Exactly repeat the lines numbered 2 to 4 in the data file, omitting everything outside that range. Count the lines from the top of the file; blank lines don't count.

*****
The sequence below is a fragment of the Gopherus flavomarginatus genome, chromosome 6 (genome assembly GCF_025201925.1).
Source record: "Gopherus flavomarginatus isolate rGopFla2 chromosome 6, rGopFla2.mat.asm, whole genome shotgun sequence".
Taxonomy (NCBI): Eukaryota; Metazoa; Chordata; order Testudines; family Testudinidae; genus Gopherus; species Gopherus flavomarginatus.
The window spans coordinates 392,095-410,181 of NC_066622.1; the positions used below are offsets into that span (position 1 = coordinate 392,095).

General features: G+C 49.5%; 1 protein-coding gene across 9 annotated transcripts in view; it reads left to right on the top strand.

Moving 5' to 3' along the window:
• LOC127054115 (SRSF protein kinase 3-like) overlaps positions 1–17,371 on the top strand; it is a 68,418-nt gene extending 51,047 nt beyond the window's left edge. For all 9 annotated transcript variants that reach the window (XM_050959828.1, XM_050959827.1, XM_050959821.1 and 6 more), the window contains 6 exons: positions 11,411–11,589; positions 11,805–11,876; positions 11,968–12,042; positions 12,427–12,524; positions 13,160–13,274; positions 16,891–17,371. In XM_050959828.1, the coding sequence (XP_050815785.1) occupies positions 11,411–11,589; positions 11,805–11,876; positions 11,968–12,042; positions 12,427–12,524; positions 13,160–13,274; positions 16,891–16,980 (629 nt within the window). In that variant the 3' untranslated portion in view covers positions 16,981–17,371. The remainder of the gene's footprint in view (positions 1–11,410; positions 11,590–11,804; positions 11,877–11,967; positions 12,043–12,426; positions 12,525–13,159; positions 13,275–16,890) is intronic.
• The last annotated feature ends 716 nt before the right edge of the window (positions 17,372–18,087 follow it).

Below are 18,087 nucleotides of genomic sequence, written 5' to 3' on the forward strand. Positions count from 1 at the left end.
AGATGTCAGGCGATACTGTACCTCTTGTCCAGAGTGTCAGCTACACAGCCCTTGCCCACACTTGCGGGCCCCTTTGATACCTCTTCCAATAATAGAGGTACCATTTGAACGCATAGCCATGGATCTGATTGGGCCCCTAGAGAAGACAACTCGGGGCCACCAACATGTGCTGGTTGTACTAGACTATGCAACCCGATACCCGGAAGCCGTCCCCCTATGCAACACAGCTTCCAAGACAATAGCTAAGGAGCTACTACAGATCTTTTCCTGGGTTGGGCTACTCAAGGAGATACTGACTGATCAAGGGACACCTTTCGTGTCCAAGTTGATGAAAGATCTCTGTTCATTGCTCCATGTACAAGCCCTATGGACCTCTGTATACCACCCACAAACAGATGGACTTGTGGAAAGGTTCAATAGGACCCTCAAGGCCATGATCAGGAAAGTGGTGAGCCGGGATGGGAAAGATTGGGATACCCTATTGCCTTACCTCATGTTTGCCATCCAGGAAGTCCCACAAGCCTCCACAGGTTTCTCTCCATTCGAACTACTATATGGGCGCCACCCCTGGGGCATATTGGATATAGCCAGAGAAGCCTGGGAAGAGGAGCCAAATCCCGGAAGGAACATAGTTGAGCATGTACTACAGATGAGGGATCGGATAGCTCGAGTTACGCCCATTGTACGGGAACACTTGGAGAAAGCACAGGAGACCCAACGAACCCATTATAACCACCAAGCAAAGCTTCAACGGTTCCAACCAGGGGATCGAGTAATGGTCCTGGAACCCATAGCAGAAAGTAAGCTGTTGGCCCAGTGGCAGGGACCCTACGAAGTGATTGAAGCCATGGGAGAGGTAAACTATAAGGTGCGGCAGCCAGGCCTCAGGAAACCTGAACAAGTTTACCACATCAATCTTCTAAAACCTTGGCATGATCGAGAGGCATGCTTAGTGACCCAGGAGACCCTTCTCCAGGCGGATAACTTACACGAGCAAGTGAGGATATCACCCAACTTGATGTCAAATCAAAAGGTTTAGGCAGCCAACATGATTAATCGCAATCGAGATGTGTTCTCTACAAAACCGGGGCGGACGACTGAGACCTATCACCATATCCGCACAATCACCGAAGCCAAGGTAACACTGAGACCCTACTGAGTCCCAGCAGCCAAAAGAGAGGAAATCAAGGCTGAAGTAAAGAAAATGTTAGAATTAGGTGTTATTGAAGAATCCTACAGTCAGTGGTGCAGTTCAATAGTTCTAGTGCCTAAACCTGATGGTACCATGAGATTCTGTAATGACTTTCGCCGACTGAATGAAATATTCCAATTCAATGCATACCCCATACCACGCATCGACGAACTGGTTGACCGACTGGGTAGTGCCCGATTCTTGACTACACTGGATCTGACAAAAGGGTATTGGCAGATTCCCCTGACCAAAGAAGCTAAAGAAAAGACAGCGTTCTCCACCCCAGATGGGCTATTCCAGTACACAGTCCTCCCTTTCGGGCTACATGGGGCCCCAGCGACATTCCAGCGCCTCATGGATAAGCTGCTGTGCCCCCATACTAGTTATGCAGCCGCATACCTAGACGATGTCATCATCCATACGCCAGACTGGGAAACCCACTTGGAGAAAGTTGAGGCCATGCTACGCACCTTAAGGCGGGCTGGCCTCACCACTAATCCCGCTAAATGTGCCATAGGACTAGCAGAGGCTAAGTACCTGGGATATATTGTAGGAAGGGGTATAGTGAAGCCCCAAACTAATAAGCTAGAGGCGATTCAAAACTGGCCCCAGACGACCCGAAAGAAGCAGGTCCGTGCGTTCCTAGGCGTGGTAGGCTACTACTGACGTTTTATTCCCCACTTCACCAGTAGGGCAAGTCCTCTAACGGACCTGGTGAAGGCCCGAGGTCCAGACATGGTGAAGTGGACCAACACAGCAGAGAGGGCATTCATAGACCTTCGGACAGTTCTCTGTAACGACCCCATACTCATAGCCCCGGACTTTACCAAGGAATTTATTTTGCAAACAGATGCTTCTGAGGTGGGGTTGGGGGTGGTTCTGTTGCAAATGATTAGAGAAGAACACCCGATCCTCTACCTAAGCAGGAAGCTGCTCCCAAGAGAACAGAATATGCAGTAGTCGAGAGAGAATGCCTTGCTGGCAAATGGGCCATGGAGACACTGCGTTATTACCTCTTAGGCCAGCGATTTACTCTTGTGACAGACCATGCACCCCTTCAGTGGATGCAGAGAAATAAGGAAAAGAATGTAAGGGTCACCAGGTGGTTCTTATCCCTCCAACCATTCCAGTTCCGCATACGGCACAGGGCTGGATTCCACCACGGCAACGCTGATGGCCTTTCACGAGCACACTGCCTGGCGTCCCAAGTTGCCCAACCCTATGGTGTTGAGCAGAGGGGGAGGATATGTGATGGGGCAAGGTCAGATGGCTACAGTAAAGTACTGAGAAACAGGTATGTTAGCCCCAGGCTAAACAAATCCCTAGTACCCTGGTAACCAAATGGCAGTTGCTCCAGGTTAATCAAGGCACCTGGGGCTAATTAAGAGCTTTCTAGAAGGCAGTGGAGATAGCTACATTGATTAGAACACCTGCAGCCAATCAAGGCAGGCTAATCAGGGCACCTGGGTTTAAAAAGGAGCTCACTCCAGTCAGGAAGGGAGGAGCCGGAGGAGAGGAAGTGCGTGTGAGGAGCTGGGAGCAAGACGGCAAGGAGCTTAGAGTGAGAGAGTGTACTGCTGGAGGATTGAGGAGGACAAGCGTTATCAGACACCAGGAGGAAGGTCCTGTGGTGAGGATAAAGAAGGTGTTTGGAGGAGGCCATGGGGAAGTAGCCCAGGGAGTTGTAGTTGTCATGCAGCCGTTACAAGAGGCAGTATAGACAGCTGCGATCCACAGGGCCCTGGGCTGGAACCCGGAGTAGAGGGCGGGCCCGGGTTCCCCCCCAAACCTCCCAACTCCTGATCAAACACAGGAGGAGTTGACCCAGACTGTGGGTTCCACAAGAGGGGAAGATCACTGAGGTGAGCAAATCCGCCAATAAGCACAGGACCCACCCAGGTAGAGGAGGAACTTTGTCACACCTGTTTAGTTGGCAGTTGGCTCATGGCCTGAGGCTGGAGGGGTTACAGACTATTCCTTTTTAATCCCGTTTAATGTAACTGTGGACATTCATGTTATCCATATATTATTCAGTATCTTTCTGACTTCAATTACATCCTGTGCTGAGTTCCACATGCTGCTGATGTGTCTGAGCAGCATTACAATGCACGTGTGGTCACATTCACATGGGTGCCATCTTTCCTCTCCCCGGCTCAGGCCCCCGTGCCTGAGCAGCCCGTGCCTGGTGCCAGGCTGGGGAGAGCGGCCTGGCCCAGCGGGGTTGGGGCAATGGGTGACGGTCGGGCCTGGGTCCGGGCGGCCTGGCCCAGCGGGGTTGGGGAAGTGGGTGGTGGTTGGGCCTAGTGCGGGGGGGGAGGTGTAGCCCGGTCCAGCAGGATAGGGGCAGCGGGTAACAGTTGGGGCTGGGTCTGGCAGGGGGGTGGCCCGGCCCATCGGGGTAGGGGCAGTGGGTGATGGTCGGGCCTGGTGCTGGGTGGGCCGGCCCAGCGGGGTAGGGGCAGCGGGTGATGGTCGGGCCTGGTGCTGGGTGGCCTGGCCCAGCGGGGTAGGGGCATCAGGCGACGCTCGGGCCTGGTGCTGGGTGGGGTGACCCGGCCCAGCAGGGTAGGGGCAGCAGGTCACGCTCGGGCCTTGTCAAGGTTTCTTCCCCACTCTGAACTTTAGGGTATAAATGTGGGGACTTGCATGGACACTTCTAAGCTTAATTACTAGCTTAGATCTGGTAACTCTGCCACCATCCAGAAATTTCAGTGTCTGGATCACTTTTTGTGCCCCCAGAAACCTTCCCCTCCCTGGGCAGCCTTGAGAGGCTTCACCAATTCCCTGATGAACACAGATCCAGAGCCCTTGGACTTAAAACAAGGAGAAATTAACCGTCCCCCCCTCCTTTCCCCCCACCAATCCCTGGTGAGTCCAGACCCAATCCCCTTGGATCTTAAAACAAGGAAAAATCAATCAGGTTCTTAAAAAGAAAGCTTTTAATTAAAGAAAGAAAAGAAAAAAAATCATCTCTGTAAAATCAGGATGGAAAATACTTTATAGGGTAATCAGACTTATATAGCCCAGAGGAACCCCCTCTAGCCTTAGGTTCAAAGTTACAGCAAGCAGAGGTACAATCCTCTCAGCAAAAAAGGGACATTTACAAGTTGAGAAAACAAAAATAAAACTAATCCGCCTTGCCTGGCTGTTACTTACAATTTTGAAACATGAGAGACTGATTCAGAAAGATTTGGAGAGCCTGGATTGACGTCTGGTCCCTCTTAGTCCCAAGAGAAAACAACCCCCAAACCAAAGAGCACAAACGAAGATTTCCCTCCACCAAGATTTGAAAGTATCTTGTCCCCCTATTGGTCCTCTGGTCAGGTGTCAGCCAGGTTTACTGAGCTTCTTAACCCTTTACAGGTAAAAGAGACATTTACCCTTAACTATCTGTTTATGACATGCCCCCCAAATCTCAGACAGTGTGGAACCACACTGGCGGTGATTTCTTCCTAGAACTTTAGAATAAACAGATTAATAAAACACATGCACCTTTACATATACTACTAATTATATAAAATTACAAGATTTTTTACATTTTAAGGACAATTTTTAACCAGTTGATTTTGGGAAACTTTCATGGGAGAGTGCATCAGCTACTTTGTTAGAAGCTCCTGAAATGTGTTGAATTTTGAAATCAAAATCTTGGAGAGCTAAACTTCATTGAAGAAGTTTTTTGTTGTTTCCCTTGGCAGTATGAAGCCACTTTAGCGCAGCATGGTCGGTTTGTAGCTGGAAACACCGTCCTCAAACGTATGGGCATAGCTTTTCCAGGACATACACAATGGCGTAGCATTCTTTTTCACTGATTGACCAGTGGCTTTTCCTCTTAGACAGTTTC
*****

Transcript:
Source record: "Gopherus flavomarginatus isolate rGopFla2 chromosome 6, rGopFla2.mat.asm, whole genome shotgun sequence".
Taxonomy (NCBI): Eukaryota; Metazoa; Chordata; order Testudines; family Testudinidae; genus Gopherus; species Gopherus flavomarginatus.
The window spans coordinates 392,095-410,181 of NC_066622.1; the positions used below are offsets into that span (position 1 = coordinate 392,095).